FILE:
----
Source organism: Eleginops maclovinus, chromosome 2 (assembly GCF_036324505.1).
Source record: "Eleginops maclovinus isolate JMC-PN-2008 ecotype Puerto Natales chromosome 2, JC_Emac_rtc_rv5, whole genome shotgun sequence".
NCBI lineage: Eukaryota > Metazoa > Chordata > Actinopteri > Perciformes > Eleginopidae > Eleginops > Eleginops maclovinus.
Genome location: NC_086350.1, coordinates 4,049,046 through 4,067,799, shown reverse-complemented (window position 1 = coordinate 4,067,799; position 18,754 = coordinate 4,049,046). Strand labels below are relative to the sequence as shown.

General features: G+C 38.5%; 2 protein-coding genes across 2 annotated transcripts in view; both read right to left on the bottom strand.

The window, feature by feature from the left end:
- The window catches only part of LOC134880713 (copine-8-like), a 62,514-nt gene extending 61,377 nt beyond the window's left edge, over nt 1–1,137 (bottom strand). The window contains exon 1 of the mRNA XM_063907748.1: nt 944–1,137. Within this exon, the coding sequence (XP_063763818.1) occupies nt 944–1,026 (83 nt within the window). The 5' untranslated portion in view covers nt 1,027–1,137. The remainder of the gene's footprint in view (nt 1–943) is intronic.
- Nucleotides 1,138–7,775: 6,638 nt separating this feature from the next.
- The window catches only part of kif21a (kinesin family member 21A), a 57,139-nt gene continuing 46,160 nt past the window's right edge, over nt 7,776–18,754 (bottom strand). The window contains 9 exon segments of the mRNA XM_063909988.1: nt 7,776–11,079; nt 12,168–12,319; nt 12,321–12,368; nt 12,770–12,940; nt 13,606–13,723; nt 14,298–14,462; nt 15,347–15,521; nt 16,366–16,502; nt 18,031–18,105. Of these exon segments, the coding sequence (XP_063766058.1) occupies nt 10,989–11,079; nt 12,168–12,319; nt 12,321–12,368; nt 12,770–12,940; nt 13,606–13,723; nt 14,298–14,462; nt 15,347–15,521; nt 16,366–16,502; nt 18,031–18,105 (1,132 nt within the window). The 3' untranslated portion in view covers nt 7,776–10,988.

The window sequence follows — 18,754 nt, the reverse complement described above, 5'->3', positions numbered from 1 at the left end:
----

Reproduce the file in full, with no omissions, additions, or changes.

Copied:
Source organism: Eleginops maclovinus, chromosome 2 (assembly GCF_036324505.1).
Source record: "Eleginops maclovinus isolate JMC-PN-2008 ecotype Puerto Natales chromosome 2, JC_Emac_rtc_rv5, whole genome shotgun sequence".
NCBI lineage: Eukaryota > Metazoa > Chordata > Actinopteri > Perciformes > Eleginopidae > Eleginops > Eleginops maclovinus.
Genome location: NC_086350.1, coordinates 4,049,046 through 4,067,799, shown reverse-complemented (window position 1 = coordinate 4,067,799; position 18,754 = coordinate 4,049,046). Strand labels below are relative to the sequence as shown.

General features: G+C 38.5%; 2 protein-coding genes across 2 annotated transcripts in view; both read right to left on the bottom strand.

The window, feature by feature from the left end:
- The window catches only part of LOC134880713 (copine-8-like), a 62,514-nt gene extending 61,377 nt beyond the window's left edge, over nt 1–1,137 (bottom strand). The window contains exon 1 of the mRNA XM_063907748.1: nt 944–1,137. Within this exon, the coding sequence (XP_063763818.1) occupies nt 944–1,026 (83 nt within the window). The 5' untranslated portion in view covers nt 1,027–1,137. The remainder of the gene's footprint in view (nt 1–943) is intronic.
- Nucleotides 1,138–7,775: 6,638 nt separating this feature from the next.
- The window catches only part of kif21a (kinesin family member 21A), a 57,139-nt gene continuing 46,160 nt past the window's right edge, over nt 7,776–18,754 (bottom strand). The window contains 9 exon segments of the mRNA XM_063909988.1: nt 7,776–11,079; nt 12,168–12,319; nt 12,321–12,368; nt 12,770–12,940; nt 13,606–13,723; nt 14,298–14,462; nt 15,347–15,521; nt 16,366–16,502; nt 18,031–18,105. Of these exon segments, the coding sequence (XP_063766058.1) occupies nt 10,989–11,079; nt 12,168–12,319; nt 12,321–12,368; nt 12,770–12,940; nt 13,606–13,723; nt 14,298–14,462; nt 15,347–15,521; nt 16,366–16,502; nt 18,031–18,105 (1,132 nt within the window). The 3' untranslated portion in view covers nt 7,776–10,988.

The window sequence follows — 18,754 nt, the reverse complement described above, 5'->3', positions numbered from 1 at the left end: